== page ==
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In Association with

Eating Well Through Cancer



by Holly Clegg & Gerald Miletello, M.D.

Not all treatments will cause nausea, vomiting or loss of appetite. The acute side effects, such as nausea, are caused by the destruction of rapidly dividing cells lining the gastrointestinal tract. This is one of the primary causes for the loss of appetite, nausea, vomiting and sore mouth.

I recommend a low fat, light meal prior to your treatment, including foods such as cereal, toast, oatmeal, grits, fruit cocktail, peach or pear nectar. Twenty-four hours following your treatment, I would try liquids, soups, puddings or sandwiches. Try to avoid high fat, fried or greasy foods for the first twenty-four to forty-eight hours following treatment. If you find that only two foods appeal to you, then there is nothing wrong with eating those foods until you feel like expanding your diet. Water is essential. I recommend eight to ten glasses of water per day. Supplements such as Boost are excellent choices if you only feel like drinking.

You may experience a sore or dry mouth as well as a total loss of appetite. This may require a little creativity on your part to keep your nutritional status on the positive side. You may find it impossible to eat three large meals per day. This is the first time in your life that someone is going to recommend to you that you eat snacks daily. Six small meals instead of three large meals will increase your caloric intake. Remember hydration is of utmost importance. Keep a glass of liquid available at all times. (Water with a slice of lemon, apple juice, carrot juice, cranberry juice etc.) Do not forget your mouth care protocol. This really will keep your mouth refreshed and decrease ulcer formation.

Mix one teaspoon of salt with one teaspoon of baking soda in a quart of water. Rinse and spit after each meal or at least four times per day. Mix fresh each morning using tap water.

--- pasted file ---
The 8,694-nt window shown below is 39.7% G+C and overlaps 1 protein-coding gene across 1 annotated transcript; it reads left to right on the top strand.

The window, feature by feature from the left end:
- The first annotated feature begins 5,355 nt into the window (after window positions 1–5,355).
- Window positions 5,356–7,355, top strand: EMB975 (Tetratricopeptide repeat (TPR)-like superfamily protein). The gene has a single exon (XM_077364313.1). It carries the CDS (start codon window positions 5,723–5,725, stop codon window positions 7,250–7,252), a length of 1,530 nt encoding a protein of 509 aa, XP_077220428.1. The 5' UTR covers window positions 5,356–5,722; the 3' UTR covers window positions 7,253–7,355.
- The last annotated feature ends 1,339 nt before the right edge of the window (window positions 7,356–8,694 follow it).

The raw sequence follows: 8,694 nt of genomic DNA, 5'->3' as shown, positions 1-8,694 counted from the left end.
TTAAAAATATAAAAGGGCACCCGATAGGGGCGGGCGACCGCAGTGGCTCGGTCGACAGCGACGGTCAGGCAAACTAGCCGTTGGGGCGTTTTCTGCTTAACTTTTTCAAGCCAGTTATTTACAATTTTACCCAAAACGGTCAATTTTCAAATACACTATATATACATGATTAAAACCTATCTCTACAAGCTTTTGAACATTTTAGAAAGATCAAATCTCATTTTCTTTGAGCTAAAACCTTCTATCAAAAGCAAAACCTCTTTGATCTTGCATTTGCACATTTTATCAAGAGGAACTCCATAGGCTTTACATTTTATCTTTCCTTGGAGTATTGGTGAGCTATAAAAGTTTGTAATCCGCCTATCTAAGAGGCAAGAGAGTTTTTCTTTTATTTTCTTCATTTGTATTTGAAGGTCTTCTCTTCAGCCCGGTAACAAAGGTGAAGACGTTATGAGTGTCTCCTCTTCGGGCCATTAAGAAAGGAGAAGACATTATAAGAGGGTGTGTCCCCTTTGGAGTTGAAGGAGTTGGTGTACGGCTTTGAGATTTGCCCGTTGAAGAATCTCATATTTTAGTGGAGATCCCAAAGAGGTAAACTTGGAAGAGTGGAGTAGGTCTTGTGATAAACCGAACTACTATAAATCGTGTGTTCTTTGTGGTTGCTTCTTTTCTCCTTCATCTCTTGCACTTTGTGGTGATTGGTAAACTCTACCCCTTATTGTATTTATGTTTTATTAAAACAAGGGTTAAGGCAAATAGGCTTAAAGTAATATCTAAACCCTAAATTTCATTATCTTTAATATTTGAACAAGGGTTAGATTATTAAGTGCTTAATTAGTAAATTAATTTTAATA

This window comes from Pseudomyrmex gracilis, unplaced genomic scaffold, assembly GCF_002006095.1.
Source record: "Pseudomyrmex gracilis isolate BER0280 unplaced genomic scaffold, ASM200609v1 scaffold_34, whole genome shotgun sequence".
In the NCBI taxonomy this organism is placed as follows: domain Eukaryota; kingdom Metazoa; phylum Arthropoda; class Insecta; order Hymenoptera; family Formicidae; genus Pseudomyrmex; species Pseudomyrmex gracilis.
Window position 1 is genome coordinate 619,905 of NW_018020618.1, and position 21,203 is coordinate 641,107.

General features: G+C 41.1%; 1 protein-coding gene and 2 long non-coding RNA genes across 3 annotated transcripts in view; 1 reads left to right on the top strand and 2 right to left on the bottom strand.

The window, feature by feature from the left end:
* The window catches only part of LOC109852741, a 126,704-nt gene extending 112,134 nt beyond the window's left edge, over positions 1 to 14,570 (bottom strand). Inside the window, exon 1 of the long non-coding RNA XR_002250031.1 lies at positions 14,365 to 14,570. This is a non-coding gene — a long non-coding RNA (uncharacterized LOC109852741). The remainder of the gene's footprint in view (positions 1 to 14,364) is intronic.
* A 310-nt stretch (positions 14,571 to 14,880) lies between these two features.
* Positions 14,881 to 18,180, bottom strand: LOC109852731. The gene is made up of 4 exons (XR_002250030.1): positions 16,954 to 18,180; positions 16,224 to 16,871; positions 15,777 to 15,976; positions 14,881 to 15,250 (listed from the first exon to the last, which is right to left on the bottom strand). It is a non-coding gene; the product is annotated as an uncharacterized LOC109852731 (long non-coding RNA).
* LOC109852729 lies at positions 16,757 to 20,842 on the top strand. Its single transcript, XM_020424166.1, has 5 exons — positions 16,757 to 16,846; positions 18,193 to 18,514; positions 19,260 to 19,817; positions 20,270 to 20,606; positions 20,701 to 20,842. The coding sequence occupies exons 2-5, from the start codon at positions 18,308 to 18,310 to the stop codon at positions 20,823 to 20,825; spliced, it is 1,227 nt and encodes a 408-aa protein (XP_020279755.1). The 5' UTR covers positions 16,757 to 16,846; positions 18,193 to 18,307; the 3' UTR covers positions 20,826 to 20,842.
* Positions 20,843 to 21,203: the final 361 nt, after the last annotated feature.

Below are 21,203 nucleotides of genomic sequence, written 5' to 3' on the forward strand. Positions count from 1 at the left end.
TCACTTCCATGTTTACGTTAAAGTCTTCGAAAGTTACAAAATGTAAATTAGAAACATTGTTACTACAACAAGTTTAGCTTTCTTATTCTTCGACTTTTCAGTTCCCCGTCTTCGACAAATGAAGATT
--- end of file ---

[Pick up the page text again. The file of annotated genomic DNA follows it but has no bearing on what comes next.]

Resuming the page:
Remember your mouth will get better. The soreness normally clears within a few days. Food is medicine. You have to eat to get through these treatments and get back to normal. Rinsing with Ulcerease, Viscous Xylocaine, or Cephacol lozenges may soothe your mouth before a meal. Avoid any food that may irritate your mouth. This would include oranges, lemons, tomato sauces, crackers and alcohol. Avoid hot or extremely cold foods since they tend to irritate your mouth.

Foods at room temperature or slightly cool foods are much more soothing. Try cutting your food into small pieces, cook food until tender or even try pureeing foods with a food processor. Drinking with a straw will sometimes help liquids go down easier.


Day of Chemotherapy and Following Treatment Tips

•  Eat smaller portions more frequently. Drink fluids between meals instead of with food.

•  Eat by the clock at regularly scheduled times. Your appetite signal may not be intact.

•  Eat between meals with high-protein diet supplements, milkshakes, puddings, or nutritional energy drink supplement.

•  Add cream or butter to soups, cooked cereals, and vegetables to increase calories. Add gravies and sauces to vegetables, meat, poultry and fish until weight loss is no longer a problem.

•  Add extra protein to your diet by using fortified milk, peanut butter, cheese and chopped hard-boiled eggs.

•  Try things to enhance smell, appearance, and texture of food. Be creative with desserts.

•  Choose foods you like as long as you do not have dietary restrictions.

•  Exercise approximately 30 minutes before meals, to try to stimulate your appetite.

•  Try to make mealtimes pleasant by setting an attractive table and by eating with family or friends.